- What the different use-cases are for references
- Keyword confusion
- How to use
typedefs and type aliases
- What scope resolution is
- Details of features that do not fit elsewhere in this book
Please note that all the code examples for this chapter are available as a part of this chapter’s code download on the book’s website at www.wrox.com/go/proc++3e on the Download Code tab.
Many parts of the C++ language have tricky syntax or quirky semantics. As a C++ programmer, you grow accustomed to most of this idiosyncratic behavior; it starts to feel natural. However, some aspects of C++ are a source of perennial confusion. Either books never explain them thoroughly enough, or you forget how they work and continually look them up, or both. This chapter addresses this gap by providing clear explanations for some of C++’s most niggling quirks and oddities.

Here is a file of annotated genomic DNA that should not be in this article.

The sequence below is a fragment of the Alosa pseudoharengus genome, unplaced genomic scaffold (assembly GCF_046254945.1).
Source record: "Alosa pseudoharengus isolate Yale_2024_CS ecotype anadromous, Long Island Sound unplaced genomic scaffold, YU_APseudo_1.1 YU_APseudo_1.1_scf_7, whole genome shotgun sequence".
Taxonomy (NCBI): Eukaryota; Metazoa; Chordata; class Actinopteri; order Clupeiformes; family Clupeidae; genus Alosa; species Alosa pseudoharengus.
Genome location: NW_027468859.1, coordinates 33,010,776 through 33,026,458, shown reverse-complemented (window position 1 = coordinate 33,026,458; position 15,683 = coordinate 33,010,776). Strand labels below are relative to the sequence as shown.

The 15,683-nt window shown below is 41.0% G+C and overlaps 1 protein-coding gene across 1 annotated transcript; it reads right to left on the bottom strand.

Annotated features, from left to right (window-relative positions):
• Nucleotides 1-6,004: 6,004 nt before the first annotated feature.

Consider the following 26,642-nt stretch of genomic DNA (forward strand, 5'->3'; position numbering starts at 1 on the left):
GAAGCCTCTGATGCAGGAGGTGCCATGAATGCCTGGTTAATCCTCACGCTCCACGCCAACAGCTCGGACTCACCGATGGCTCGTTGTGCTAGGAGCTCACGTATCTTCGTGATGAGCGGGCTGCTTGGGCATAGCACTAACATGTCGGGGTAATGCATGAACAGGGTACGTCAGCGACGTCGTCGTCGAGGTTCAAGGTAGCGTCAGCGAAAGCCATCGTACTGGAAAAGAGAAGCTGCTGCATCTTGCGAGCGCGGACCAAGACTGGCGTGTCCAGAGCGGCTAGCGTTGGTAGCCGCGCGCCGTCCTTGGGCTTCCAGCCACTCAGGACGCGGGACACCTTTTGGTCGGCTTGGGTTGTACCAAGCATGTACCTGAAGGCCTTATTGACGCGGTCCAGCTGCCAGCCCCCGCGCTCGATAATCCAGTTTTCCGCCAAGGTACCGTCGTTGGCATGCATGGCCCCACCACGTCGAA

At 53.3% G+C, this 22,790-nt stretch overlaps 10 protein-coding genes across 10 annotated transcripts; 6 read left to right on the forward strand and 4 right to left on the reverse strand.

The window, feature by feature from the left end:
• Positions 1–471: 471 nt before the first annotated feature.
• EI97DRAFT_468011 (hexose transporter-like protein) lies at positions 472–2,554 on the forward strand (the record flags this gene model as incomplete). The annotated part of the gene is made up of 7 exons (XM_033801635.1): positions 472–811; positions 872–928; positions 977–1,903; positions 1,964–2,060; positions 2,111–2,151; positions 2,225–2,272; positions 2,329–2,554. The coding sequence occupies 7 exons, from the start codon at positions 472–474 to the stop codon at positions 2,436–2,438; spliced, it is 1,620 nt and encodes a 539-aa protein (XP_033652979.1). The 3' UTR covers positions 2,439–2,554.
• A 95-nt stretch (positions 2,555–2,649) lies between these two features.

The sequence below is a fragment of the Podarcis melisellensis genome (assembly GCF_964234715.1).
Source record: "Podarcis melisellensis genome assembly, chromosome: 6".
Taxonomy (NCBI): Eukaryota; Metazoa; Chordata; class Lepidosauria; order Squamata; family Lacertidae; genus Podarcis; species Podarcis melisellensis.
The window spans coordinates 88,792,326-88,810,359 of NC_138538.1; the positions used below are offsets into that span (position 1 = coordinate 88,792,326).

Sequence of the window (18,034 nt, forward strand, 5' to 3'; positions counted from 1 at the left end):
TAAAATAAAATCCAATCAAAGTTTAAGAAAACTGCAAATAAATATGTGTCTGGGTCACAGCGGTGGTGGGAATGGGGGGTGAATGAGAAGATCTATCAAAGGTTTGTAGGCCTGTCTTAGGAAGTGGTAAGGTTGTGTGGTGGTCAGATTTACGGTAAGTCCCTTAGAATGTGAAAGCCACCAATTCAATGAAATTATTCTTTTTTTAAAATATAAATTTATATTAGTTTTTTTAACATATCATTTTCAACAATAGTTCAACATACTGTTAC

Many language idiosyncrasies are covered in various chapters throughout this book. This chapter tries not to repeat those topics by limiting itself to subjects that are not covered in detail elsewhere in the book. There is a bit of redundancy with other chapters, but the material is “sliced” in a different way in order to provide you with a new perspective.
The topics of this chapter include references,
const, constexpr, static, extern, typedefs, type aliases, casts, scope resolution, uniform initialization, initializer lists, ...